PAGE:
You can never be in this forest but some evil power will overpower your senses.

I found this but it doesn't make much sense grammatically. How can I dissect this?

1 Answer 1


I am not surprised this use of but confuses you; it is pretty rare today with full clauses, and I suspect it is used here to give an archaic or 'fairy-tale' air to the story.

You have probably encountered but joining two NPs, of which the first is negative and the second positive; here but has the approximate sense “except”:

We have [NP- no choice] but [NP+ compliance]. = We cannot do anything except comply.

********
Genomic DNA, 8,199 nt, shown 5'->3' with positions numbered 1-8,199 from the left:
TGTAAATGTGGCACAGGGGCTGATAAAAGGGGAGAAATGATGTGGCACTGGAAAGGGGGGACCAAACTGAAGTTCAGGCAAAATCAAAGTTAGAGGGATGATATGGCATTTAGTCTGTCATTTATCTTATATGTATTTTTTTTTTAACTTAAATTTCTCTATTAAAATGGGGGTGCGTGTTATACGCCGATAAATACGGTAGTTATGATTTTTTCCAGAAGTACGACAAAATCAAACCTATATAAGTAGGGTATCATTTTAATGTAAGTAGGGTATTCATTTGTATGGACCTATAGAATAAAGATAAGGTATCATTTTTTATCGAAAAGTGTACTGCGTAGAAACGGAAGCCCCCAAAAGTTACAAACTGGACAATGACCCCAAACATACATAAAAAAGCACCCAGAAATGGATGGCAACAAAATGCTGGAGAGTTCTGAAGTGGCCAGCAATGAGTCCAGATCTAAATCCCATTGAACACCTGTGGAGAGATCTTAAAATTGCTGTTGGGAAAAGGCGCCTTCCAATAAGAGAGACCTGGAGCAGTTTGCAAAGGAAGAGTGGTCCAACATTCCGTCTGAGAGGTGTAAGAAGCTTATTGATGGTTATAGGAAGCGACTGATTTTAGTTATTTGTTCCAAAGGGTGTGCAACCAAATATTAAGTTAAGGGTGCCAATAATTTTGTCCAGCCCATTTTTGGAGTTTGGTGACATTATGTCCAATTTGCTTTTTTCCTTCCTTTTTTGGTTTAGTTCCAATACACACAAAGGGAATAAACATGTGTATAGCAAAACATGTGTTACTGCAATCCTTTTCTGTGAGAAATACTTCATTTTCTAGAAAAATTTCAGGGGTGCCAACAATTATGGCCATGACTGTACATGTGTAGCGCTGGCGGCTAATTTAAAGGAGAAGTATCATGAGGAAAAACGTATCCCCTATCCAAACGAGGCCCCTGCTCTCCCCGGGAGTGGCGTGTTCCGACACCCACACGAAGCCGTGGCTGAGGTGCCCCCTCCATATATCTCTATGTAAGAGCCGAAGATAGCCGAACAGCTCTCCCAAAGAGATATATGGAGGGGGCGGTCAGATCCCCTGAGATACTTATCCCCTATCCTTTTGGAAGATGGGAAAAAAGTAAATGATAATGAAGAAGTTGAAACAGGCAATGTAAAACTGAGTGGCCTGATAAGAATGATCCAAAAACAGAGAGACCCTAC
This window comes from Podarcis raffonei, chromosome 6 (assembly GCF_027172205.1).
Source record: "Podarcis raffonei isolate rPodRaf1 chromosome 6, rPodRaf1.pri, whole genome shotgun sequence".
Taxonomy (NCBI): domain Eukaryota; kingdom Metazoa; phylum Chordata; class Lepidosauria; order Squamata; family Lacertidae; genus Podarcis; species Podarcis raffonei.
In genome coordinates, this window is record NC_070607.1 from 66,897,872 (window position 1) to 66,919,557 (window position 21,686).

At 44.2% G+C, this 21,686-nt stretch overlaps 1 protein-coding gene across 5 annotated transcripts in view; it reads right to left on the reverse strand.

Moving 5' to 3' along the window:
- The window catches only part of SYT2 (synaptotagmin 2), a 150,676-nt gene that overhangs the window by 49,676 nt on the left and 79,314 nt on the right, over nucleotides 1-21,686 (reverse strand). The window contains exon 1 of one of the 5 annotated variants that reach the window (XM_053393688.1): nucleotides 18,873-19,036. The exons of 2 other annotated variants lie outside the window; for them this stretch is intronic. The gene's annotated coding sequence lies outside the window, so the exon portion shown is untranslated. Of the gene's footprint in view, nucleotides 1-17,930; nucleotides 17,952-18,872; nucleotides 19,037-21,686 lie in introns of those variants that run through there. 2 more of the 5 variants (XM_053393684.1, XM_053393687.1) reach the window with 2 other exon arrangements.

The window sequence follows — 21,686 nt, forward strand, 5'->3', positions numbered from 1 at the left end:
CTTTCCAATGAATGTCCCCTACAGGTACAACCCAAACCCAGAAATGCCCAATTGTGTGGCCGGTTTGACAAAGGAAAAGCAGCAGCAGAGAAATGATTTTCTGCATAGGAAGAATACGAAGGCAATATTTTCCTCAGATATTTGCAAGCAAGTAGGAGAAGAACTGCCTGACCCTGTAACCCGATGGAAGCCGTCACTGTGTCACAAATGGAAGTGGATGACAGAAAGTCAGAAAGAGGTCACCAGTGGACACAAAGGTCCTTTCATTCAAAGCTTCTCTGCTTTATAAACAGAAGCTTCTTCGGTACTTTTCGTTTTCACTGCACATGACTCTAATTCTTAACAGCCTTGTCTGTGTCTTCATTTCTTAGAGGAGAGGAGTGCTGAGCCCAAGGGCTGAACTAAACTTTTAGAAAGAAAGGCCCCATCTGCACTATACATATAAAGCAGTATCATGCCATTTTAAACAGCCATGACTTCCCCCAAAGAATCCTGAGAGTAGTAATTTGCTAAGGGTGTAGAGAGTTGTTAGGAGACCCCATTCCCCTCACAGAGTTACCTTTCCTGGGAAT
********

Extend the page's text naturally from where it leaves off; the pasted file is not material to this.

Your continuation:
The construction at hand is similar. Here but joins two clauses of which the first contains a negation, and acts as a subordinating conjunction with the approximate sense without. “Negative A but B” may be paraphrased as “No A without B” or “Whenever A always B”. For instance, Hamlet's statement “There is nothing either good or bad, but thinking makes it so” may be represented as

[Negative No-] [A thing is good or bad] but [B thinking makes it so]

which may be paraphrased (with appropriate adjustments) as

No [A thing is good or bad] without [B thinking making it so]
Whenever [A a thing is good or bad] [B thinking has always made it so].

Your sentence, then, may be paraphrased

You can never be in this forest without some evil power overpowering your senses. or
Whenever you are in this forest some evil power will always overpower your senses.

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